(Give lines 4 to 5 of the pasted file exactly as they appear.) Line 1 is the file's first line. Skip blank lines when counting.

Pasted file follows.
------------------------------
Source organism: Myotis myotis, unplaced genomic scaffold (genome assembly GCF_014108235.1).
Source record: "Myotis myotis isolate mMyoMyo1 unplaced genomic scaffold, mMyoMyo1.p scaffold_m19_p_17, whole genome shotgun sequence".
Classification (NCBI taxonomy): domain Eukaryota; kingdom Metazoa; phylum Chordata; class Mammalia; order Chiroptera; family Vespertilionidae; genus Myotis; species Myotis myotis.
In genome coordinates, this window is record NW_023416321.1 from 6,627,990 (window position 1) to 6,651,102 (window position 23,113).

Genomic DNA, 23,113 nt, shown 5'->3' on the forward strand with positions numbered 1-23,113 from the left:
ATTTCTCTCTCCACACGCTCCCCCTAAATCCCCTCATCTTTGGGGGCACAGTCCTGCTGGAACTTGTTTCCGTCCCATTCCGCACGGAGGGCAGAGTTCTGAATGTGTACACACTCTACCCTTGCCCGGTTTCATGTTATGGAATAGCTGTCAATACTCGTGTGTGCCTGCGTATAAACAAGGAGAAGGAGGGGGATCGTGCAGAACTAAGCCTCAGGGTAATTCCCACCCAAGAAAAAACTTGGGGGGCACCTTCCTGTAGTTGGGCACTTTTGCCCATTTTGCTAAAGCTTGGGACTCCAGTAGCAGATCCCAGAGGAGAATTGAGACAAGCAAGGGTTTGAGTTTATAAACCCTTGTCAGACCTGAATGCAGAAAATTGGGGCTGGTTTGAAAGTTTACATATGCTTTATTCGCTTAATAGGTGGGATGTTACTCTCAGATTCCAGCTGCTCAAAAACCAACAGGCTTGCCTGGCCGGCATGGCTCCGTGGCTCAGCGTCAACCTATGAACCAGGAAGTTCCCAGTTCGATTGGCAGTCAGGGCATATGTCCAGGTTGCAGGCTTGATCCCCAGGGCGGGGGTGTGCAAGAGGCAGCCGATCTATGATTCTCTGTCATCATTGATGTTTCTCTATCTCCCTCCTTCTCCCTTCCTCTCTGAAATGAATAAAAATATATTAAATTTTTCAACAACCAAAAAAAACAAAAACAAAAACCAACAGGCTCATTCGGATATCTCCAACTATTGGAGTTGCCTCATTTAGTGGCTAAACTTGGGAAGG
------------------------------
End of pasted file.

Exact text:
In genome coordinates, this window is record NW_023416321.1 from 6,627,990 (window position 1) to 6,651,102 (window position 23,113).

Genomic DNA, 23,113 nt, shown 5'->3' on the forward strand with positions numbered 1-23,113 from the left: